When I was first trying to figure out how my microblog posts should look, I was thinking more like tweets and less like HTML. Eventually I settled on HTML for publishing and display, with Markdown for writing.
Here’s what a microblog post looks like in the timeline for my new web app:
You can compare that to how it looks when cross-posted to Twitter. It’s not exactly a fair comparison since the tweet was truncated, but it’s still incredible to me how much better these posts look if you allow inline links and some more characters.
Federico Viticci of MacStories provides some context for so-called textshots with the upcoming release of Wikipedia’s new app:
“The practice of sharing ‘textshots’ – screenshots of text, as they’re often referred to – has taken off among certain tech niches for two reasons. First, turning text into a static image is a primitive but effective workaround to circumvent Twitter’s 140-character limitations. But more importantly, humans have a natural tendency for convenience and visual feedback, and these two aspects are combined in the art of well crafted textshots: they save you a click, and they make shared passages of text more visually appealing.”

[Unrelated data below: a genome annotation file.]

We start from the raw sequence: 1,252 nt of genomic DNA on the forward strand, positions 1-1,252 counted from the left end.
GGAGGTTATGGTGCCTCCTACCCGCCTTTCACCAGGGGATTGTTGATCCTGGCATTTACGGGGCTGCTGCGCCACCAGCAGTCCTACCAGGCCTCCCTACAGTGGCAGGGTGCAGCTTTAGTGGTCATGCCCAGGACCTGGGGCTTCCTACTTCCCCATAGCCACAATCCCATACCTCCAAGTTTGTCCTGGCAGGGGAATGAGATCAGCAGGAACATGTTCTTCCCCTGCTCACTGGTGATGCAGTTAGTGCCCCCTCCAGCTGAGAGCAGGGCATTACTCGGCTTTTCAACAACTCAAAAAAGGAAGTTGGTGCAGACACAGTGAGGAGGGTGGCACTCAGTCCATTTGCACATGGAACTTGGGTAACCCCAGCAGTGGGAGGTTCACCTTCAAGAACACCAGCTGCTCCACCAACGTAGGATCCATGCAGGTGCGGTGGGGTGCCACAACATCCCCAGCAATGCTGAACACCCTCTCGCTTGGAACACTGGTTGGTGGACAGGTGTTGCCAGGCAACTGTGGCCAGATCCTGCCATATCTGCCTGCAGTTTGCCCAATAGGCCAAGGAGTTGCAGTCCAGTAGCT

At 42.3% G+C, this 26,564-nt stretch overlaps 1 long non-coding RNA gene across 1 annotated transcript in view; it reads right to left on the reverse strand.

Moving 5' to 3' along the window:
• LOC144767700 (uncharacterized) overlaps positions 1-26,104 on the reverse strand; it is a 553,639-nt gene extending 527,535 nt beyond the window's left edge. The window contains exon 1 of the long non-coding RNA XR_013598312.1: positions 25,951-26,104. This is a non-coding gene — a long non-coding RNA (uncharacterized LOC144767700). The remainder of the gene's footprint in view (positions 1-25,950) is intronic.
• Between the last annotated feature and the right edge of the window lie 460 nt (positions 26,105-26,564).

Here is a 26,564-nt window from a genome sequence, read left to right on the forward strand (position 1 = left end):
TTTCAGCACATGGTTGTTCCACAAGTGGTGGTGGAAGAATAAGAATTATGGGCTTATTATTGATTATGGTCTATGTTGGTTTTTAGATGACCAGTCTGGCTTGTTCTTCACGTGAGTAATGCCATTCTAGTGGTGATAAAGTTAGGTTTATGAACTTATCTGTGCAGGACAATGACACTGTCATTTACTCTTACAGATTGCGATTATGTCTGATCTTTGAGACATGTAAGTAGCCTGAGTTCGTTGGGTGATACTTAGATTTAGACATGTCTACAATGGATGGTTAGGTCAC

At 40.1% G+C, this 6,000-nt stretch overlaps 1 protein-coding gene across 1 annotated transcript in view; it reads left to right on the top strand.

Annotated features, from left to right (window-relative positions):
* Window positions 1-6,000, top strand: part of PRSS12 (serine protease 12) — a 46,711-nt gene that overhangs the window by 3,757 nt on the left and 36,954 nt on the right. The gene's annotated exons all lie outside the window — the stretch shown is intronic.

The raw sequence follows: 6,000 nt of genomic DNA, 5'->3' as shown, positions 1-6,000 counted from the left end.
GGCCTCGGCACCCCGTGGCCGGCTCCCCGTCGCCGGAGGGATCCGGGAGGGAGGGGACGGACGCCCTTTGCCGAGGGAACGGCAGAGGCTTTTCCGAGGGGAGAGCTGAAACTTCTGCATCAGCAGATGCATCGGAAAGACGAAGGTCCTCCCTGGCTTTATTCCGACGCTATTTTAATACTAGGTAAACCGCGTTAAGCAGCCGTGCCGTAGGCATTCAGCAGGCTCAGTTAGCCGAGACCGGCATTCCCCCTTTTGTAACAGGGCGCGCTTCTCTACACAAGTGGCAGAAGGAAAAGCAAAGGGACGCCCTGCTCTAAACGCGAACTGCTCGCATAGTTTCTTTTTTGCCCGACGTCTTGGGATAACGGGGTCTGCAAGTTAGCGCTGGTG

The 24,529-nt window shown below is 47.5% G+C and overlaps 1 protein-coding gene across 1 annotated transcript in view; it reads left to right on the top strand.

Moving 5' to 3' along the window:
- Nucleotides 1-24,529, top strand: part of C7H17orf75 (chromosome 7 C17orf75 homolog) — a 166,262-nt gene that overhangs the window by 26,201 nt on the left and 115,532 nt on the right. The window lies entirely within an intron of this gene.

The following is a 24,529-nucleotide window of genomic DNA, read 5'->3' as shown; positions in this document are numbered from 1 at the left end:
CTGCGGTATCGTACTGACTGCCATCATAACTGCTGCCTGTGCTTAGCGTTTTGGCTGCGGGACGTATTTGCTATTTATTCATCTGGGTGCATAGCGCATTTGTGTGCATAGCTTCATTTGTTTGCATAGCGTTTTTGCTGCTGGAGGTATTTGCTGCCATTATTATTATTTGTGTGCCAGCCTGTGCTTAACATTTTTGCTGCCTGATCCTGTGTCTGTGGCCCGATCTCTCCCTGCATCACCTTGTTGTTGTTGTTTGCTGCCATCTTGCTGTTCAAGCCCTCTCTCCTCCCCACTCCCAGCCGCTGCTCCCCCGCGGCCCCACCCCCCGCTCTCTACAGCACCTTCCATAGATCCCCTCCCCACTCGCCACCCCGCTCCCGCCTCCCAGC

I don’t like textshots. They’re like DRM for tweets: a trade-off that obscures real metadata and text selection just to hack around Twitter’s limitations.
If I were building a Twitter-like social network, I’d certainly allow basic HTML styled text and inline images in a microblog post, but I wouldn’t go out of my way to encourage textshots.